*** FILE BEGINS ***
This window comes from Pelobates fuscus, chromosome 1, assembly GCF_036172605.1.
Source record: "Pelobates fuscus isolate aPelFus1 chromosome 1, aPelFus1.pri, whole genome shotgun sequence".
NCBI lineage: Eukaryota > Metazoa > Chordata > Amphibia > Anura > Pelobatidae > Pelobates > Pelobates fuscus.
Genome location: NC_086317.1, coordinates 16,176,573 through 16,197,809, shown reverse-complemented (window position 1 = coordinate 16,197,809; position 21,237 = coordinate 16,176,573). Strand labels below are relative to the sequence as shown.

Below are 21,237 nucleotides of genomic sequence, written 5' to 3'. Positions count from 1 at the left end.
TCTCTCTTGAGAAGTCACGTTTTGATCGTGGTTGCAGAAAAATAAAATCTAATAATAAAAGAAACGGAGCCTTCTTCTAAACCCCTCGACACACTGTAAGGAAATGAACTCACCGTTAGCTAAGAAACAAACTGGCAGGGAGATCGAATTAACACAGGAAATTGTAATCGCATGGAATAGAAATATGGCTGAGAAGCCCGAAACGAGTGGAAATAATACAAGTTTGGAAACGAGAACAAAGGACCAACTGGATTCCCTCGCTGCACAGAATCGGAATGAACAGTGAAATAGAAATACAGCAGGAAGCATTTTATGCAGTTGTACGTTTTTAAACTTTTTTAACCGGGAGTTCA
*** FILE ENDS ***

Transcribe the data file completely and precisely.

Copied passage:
This window comes from Pelobates fuscus, chromosome 1, assembly GCF_036172605.1.
Source record: "Pelobates fuscus isolate aPelFus1 chromosome 1, aPelFus1.pri, whole genome shotgun sequence".
NCBI lineage: Eukaryota > Metazoa > Chordata > Amphibia > Anura > Pelobatidae > Pelobates > Pelobates fuscus.
Genome location: NC_086317.1, coordinates 16,176,573 through 16,197,809, shown reverse-complemented (window position 1 = coordinate 16,197,809; position 21,237 = coordinate 16,176,573). Strand labels below are relative to the sequence as shown.

Below are 21,237 nucleotides of genomic sequence, written 5' to 3'. Positions count from 1 at the left end.
TCTCTCTTGAGAAGTCACGTTTTGATCGTGGTTGCAGAAAAATAAAATCTAATAATAAAAGAAACGGAGCCTTCTTCTAAACCCCTCGACACACTGTAAGGAAATGAACTCACCGTTAGCTAAGAAACAAACTGGCAGGGAGATCGAATTAACACAGGAAATTGTAATCGCATGGAATAGAAATATGGCTGAGAAGCCCGAAACGAGTGGAAATAATACAAGTTTGGAAACGAGAACAAAGGACCAACTGGATTCCCTCGCTGCACAGAATCGGAATGAACAGTGAAATAGAAATACAGCAGGAAGCATTTTATGCAGTTGTACGTTTTTAAACTTTTTTAACCGGGAGTTCA